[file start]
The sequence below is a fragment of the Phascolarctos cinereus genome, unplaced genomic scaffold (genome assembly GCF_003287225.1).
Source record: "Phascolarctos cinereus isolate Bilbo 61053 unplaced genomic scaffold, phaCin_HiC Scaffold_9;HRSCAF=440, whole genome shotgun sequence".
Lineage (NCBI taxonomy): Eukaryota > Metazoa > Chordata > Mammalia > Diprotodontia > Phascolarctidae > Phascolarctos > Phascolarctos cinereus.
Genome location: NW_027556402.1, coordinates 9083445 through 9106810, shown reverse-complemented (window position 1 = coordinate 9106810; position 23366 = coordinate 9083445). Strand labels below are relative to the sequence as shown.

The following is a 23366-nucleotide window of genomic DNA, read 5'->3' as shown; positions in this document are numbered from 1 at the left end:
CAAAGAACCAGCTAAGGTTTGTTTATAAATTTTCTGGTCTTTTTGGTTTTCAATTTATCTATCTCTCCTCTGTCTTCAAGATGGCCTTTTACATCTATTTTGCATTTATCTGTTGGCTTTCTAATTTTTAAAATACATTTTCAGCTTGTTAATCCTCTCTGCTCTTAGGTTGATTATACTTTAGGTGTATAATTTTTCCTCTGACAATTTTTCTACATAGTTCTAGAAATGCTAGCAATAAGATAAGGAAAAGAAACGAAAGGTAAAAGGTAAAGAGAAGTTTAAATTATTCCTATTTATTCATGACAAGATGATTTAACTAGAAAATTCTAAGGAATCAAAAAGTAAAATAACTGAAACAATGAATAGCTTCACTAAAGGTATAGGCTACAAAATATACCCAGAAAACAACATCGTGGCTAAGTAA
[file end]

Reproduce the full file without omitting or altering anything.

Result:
The sequence below is a fragment of the Phascolarctos cinereus genome, unplaced genomic scaffold (genome assembly GCF_003287225.1).
Source record: "Phascolarctos cinereus isolate Bilbo 61053 unplaced genomic scaffold, phaCin_HiC Scaffold_9;HRSCAF=440, whole genome shotgun sequence".
Lineage (NCBI taxonomy): Eukaryota > Metazoa > Chordata > Mammalia > Diprotodontia > Phascolarctidae > Phascolarctos > Phascolarctos cinereus.
Genome location: NW_027556402.1, coordinates 9083445 through 9106810, shown reverse-complemented (window position 1 = coordinate 9106810; position 23366 = coordinate 9083445). Strand labels below are relative to the sequence as shown.

The following is a 23366-nucleotide window of genomic DNA, read 5'->3' as shown; positions in this document are numbered from 1 at the left end:
CAAAGAACCAGCTAAGGTTTGTTTATAAATTTTCTGGTCTTTTTGGTTTTCAATTTATCTATCTCTCCTCTGTCTTCAAGATGGCCTTTTACATCTATTTTGCATTTATCTGTTGGCTTTCTAATTTTTAAAATACATTTTCAGCTTGTTAATCCTCTCTGCTCTTAGGTTGATTATACTTTAGGTGTATAATTTTTCCTCTGACAATTTTTCTACATAGTTCTAGAAATGCTAGCAATAAGATAAGGAAAAGAAACGAAAGGTAAAAGGTAAAGAGAAGTTTAAATTATTCCTATTTATTCATGACAAGATGATTTAACTAGAAAATTCTAAGGAATCAAAAAGTAAAATAACTGAAACAATGAATAGCTTCACTAAAGGTATAGGCTACAAAATATACCCAGAAAACAACATCGTGGCTAAGTAA